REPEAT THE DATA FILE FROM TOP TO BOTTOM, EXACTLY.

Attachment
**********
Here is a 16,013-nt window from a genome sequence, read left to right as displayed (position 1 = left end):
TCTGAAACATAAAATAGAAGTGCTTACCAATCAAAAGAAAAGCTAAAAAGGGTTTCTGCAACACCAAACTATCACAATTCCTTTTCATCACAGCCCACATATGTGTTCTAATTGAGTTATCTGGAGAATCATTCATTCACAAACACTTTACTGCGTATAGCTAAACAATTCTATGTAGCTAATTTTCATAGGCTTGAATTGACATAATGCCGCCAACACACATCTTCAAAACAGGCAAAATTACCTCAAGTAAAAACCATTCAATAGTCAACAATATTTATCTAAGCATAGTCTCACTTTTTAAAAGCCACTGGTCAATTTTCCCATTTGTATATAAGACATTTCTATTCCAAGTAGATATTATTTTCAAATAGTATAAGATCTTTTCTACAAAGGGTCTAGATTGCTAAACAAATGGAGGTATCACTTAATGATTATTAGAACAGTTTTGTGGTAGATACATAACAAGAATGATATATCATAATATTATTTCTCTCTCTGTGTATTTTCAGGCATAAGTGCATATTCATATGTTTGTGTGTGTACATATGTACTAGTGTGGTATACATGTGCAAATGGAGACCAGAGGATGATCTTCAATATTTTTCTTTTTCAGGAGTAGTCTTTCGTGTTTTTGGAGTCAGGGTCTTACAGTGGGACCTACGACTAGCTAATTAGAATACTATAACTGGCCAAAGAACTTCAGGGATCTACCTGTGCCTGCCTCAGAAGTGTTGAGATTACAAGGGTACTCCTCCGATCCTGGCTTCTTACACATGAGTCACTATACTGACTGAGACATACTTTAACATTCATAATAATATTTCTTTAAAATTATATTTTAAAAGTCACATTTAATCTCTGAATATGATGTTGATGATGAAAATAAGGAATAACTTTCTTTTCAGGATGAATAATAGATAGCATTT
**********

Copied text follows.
Here is a 16,013-nt window from a genome sequence, read left to right as displayed (position 1 = left end):
TCTGAAACATAAAATAGAAGTGCTTACCAATCAAAAGAAAAGCTAAAAAGGGTTTCTGCAACACCAAACTATCACAATTCCTTTTCATCACAGCCCACATATGTGTTCTAATTGAGTTATCTGGAGAATCATTCATTCACAAACACTTTACTGCGTATAGCTAAACAATTCTATGTAGCTAATTTTCATAGGCTTGAATTGACATAATGCCGCCAACACACATCTTCAAAACAGGCAAAATTACCTCAAGTAAAAACCATTCAATAGTCAACAATATTTATCTAAGCATAGTCTCACTTTTTAAAAGCCACTGGTCAATTTTCCCATTTGTATATAAGACATTTCTATTCCAAGTAGATATTATTTTCAAATAGTATAAGATCTTTTCTACAAAGGGTCTAGATTGCTAAACAAATGGAGGTATCACTTAATGATTATTAGAACAGTTTTGTGGTAGATACATAACAAGAATGATATATCATAATATTATTTCTCTCTCTGTGTATTTTCAGGCATAAGTGCATATTCATATGTTTGTGTGTGTACATATGTACTAGTGTGGTATACATGTGCAAATGGAGACCAGAGGATGATCTTCAATATTTTTCTTTTTCAGGAGTAGTCTTTCGTGTTTTTGGAGTCAGGGTCTTACAGTGGGACCTACGACTAGCTAATTAGAATACTATAACTGGCCAAAGAACTTCAGGGATCTACCTGTGCCTGCCTCAGAAGTGTTGAGATTACAAGGGTACTCCTCCGATCCTGGCTTCTTACACATGAGTCACTATACTGACTGAGACATACTTTAACATTCATAATAATATTTCTTTAAAATTATATTTTAAAAGTCACATTTAATCTCTGAATATGATGTTGATGATGAAAATAAGGAATAACTTTCTTTTCAGGATGAATAATAGATAGCATTT